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Evil counterparts of NPM package noblox.js attack Roblox fans



Someone regularly creates malicious copies of the noblox.js package and gives them names that are very similar to the real one.

Since the beginning of September this year, Josh Muir, along with five other developers of the noblox.js package, has been trying hard to prevent cybercriminals from spreading ransomware through malicious libraries with similar names.

Noblox.js is a Roblox API wrapper that allows players to automate interactions on the popular Roblox gaming platform. However, in recent months, someone has been regularly creating malicious copies of the package and giving them names that are very similar to the real one.

Attackers use the so-called typesquatting – they come up with names that differ from the original by one or two characters, and hope for the inattention of potential victims. The malicious packages are uploaded to NPM (an open source JavaScript library repository), and then the files infected by them are distributed through Discord.

Last month, specialists from the information security company Sontatype reported on the malicious “counterparts” of noblox.js. According to them, there is no question of an attack on the supply chain in this case, and the malicious packages were created for fun. Muir, however, disagrees.

“I know Sonatype described this attack as a likely ‘joke’, but I assure you, this is not a joke, but a sustained and ongoing attack on our library and its users,” Muir told The Register.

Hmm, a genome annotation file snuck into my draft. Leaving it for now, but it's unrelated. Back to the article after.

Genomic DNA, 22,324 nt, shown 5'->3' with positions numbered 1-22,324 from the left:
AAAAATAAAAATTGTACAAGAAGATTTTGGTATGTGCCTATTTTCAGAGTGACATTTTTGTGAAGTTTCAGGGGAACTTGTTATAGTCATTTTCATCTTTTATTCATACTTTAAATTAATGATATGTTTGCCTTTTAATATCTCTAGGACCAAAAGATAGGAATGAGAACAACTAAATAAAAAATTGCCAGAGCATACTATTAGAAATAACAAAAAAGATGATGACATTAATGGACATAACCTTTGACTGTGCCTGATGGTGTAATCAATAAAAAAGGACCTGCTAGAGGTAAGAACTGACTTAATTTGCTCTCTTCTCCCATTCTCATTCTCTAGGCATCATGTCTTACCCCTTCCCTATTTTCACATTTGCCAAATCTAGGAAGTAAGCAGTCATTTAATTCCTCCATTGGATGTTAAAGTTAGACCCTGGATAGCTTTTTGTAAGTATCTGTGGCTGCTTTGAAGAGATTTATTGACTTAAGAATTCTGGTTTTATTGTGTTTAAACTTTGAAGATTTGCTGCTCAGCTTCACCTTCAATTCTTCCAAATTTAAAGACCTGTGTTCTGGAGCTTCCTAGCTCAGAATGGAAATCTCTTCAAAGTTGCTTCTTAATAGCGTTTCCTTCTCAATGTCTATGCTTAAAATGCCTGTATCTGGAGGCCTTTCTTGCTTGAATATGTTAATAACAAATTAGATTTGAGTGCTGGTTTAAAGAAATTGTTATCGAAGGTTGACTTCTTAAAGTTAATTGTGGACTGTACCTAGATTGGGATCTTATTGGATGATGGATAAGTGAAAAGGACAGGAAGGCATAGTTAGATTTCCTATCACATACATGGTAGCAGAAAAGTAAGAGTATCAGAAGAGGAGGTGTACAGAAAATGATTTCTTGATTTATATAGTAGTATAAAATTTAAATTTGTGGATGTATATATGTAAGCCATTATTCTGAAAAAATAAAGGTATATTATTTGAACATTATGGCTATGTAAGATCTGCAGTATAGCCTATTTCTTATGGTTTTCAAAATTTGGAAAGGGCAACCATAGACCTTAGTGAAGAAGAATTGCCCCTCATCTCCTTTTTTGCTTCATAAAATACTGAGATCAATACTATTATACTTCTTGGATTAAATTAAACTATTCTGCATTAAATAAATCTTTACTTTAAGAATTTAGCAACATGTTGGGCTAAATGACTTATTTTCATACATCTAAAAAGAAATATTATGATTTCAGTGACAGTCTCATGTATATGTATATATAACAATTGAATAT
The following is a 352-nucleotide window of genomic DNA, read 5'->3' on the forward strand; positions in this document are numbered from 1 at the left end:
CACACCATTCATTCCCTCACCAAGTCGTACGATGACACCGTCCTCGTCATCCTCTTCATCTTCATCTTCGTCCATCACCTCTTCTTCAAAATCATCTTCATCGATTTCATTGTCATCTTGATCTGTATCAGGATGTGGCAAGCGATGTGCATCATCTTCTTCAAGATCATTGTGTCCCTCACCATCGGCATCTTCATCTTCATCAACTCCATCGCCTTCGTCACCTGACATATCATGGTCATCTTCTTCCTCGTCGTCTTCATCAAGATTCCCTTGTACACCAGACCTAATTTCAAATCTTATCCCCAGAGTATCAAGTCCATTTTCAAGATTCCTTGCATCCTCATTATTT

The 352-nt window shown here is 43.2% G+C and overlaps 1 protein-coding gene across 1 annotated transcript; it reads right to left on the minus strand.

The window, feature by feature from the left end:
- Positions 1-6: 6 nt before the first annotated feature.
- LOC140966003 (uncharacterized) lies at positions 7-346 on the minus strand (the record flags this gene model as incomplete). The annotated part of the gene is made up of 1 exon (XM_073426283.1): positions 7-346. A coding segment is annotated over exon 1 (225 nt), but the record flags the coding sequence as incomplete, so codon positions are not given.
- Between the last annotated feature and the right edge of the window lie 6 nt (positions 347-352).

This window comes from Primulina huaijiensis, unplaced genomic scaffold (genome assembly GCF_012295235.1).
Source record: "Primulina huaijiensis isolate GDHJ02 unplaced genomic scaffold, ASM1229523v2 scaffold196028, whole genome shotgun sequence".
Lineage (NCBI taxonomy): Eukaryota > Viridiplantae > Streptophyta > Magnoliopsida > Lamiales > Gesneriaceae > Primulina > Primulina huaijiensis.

The developer is aware of the existence of six malicious “twins” of the noblox.js library: noblox.js-rpc, noblox.js-proxy, noblox.js-beta, noblox.js-promise, noblox.js-promises, and discord.buttons-js. They have all been removed by now.

Sonatype Senior Security Researcher Ax Sharma confirmed to The Register that the company continues to capture more and more malicious NPM packages, including those with names similar to noblox.js. The last package uploaded was noblox.js-rpc, and was authored by the same person who previously uploaded the “evil counterparts” of noblox.js to NPM, which distributed ransomware. The same person runs the Discord server to exchange information about infected repositories and receive a ransom from the victims.

Muir is particularly concerned about the fact that most of the users downloading these malicious packages are children. Attackers distribute malware by registering on Discord servers where very young players “sit” (some are under 13) and rubbing their trust.

According to the developer, he has reason to believe that at least one minor was blackmailed using files stolen from him (the Discord administration was notified of this). And if NPM reacts to reports of malicious libraries and removes them, Discord doesn’t show much responsibility. As Muir explained, if an attacker deleted his original message, then bribes are smooth from him. If he regularly deletes his posts or uses alternative accounts, then Discord will not catch him.